Margarida Mota-Bull
MusicWeb International

Enrique Granados is possibly best remembered for his songs and evocative solo piano music. However he also composed various orchestral works and six operas. His music relies heavily on Spanish and Catalan folklore. Granados was instrumental in bringing this to the attention of his countrymen, as well as to the European musical scene at the turn of the century. He was one of the representatives of musical nationalism, a movement that swept across Europe mainly during the nineteenth century but which extended into the early twentieth century as well.

Possibly Granados’s best work and undoubtedly his most famous, the piano suite Goyescas, was composed between 1909 and 1911. It was inspired by paintings by Spanish artist Francisco Goya (1746-1828), specifically a set of sketches of Spanish life that Granados saw at the Prado Museum in Madrid as well as some of the artist’s famous series of etchings Caprichos, published in 1799. Goyescas comprises two books: the first is in four pieces and the second two. Besides being a composer, Granados was also a virtuoso pianist and the Goyescas are indeed a show-piece, fiendishly difficult in certain passages. Granados premiered Book I himself in 1911 at the Palau de la Música Catalana, in Barcelona, and Book II in 1914 at the Salle Pleyel in Paris. The complete piano suite had such an impact and was so successful that the composer was persuaded to convert it into an opera. Due to World War I, the piece could not be performed in Europe, however Goyescas, the opera, received its premiere in 1916 at the Metropolitan Opera House in New York, in Granados’s presenc. This was indirectly to be the reason of the composer’s premature death. The success at the Met led to an invitation by President Woodrow Wilson for Granados to give a piano recital at the White House. Granados accepted; and so he and his wife missed the ship on which they were booked to return to Europe. The boat that they eventually took was torpedoed by a German submarine. The composer abandoned the life-raft where he was in an attempt to save his wife. Tragically, they both drowned.

Goyescas is not only a piece that demands technical virtuosity but also possesses great warmth, beauty and dramatic expression. One of its most interesting features that makes the piece rather attractive is the transfer of the rhythms of the flamenco guitar to the keyboard. The performance of Goyescas demands a pianist with a fabulous technique, an excellent insight into the composer’s intentions, a good understanding of Goya’s paintings and, most of all, an ability to narrate the story of each piece and subtly express its emotions and melodic lines. The American pianist, of Dutch-Bolivian origin, Ana-Maria Vera completely fits the bill.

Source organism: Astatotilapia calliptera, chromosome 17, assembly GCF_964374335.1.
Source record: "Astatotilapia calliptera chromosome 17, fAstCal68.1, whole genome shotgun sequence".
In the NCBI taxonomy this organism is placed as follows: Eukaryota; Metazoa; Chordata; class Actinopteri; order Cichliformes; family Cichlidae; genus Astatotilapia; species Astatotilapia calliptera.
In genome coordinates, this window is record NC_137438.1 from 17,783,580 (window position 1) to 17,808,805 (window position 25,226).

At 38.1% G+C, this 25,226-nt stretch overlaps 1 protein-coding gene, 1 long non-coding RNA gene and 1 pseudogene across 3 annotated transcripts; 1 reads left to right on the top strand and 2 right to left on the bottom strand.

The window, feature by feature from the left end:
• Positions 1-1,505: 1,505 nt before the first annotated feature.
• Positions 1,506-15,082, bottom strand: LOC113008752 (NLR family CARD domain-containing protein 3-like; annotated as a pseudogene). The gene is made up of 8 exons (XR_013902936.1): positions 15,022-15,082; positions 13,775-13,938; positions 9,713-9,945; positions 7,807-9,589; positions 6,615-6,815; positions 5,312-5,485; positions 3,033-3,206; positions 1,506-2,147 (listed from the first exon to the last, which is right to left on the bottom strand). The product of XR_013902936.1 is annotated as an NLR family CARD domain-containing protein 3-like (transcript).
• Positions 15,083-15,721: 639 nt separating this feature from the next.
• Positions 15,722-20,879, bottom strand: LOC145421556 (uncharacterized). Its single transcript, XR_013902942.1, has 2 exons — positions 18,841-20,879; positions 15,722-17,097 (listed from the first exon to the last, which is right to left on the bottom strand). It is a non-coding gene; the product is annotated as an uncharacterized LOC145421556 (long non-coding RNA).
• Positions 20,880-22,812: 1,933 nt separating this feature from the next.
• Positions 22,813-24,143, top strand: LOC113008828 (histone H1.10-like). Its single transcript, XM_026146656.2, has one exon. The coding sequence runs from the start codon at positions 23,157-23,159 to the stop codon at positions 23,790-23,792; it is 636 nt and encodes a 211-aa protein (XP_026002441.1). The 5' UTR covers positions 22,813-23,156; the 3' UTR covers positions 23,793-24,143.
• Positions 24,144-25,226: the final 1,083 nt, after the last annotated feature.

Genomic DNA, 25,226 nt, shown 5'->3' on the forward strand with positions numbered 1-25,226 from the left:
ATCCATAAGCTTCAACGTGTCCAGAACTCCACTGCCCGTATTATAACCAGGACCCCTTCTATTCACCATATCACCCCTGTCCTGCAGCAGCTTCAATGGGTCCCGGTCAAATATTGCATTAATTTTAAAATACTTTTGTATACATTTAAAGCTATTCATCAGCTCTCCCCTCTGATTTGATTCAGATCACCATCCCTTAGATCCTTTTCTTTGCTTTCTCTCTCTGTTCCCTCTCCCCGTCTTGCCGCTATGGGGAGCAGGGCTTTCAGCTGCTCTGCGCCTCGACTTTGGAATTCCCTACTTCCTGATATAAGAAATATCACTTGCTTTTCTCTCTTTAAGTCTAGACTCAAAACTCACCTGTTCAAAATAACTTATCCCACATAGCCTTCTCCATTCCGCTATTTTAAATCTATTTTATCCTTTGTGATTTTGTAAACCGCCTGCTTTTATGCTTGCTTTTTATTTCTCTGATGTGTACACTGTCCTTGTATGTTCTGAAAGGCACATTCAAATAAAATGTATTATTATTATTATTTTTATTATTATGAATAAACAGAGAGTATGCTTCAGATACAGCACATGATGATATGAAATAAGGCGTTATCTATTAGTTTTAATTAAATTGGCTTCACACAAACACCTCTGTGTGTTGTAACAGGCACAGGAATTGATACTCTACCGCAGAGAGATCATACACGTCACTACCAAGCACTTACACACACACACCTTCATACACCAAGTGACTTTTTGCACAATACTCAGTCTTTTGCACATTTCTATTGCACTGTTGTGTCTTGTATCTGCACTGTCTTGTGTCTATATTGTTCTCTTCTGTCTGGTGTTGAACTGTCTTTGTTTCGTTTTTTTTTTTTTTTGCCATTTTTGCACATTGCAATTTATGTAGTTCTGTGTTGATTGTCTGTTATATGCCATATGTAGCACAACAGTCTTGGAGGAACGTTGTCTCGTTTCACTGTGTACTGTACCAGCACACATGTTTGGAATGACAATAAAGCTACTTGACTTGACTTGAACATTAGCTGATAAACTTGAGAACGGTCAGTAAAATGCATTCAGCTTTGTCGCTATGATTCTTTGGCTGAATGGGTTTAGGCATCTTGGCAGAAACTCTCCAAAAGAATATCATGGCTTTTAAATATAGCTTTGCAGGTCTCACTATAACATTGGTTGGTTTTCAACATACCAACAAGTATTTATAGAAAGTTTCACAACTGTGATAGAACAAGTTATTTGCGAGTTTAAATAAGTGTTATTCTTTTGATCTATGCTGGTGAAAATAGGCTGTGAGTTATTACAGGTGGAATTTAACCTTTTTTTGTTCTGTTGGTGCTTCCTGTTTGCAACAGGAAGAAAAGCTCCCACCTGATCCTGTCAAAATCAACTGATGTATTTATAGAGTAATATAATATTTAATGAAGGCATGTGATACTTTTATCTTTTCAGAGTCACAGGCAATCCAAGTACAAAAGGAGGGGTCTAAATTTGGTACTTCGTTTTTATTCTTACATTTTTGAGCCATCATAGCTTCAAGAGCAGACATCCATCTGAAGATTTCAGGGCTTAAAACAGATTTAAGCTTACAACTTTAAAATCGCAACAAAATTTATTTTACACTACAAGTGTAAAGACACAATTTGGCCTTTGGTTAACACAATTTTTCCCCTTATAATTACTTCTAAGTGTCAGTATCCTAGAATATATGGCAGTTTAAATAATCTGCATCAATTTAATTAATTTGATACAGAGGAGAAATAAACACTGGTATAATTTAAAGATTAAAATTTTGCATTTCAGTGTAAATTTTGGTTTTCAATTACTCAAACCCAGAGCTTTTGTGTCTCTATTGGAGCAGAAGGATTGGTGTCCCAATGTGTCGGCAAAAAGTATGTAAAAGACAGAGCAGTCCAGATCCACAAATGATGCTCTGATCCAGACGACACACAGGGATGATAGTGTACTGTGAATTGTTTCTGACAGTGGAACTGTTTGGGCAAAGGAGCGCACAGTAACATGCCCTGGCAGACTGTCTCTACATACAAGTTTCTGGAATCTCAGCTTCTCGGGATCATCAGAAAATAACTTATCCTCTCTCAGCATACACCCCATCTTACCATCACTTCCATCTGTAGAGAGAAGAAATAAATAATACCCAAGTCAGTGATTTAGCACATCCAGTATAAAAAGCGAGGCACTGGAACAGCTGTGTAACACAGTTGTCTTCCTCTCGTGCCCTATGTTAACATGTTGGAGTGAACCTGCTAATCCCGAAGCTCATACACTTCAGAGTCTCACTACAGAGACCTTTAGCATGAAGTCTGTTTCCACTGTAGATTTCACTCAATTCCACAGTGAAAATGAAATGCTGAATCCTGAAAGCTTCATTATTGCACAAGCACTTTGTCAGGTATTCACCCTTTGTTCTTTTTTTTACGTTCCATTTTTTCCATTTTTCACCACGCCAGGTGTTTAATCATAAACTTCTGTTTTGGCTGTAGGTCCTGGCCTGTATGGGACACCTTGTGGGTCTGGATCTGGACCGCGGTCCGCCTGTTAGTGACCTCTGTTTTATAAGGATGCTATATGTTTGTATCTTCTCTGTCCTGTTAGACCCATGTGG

This recording of Goyescas, as performed by Ana-Maria Vera, offers the suite in its entirety (nearly 55 minutes), with all four pieces of Book I and the two from Book II, all in their logical order, as Granados created them. The first, Los Requiebros (Compliments or Flirtation) is the one I most enjoyed: it is vivacious, warm, full of wit and humour; with a lively, catchy melody and contagiously sunny rhythm. Vera’s rendition is as sparkling and expressive as her technique is brilliant. One can easily imagine flirtatious looks being exchanged and people making humorous comments in the background. Marvellous!

After this effervescent opening, Ana-Maria Vera continues to dazzle throughout the remaining five pieces. She plays the second, Coloquio en la Reja (Dialogue at the window) with a delicate melodic sense, then she is wonderfully romantic and evocative in the third, El Fandango de Candil (Candlelit Fandango); effectively creating the image of two people courting by candle-light. The fourth piece, Quejas, ó la Maja e el Ruiseñor (Laments, or the Maiden and the Nightingale), which is written almost like a nocturne, full of hidden voices, trills and arpeggios to reproduce the sounds of the bird, is given a beautifully lyrical interpretation, suitably poetic but never sentimental and always underlined by subtle emotion. In the fifth work (the first of Book II) El Amor y la Muerte: Balada (Love and Death: Ballad) the composer on occasions gives one the impression that the piece is an improvisation and not something that he very specifically wrote. Vera effectively captures and expresses this feeling, giving the piece a fresh touch that makes it incredibly attractive. Finally, the sixth, suitably named Epílogo: Serenata del Espectro (Epilogue: The Ghost’s Serenade) is as with all others beautifully interpreted with a supreme delicate touch in the closing bars to indicate how the ghost disappears.

Ana-Maria Vera has a delicate musicality supported by technical brilliance and a fresh, focused approach. She imparts new insight into a popular piece so often used as a mere vehicle to display sheer virtuosity but where the feeling is lost. Her sensibility is always present. Her style is subtle and the sound luminous. She never allows her undeniable technical prowess to overcome the soul of the piece. Thus the listener is rewarded with an interpretation full of lively, Latin spontaneity and recognisable Spanish flair; possibly fulfilling Granados’s intentions when he composed Goyescas.

I thoroughly enjoyed this performance of Granados’s crowning work and I dare say that it is possibly one of the best and most pleasing interpretations of this famous piano suite that I have ever heard.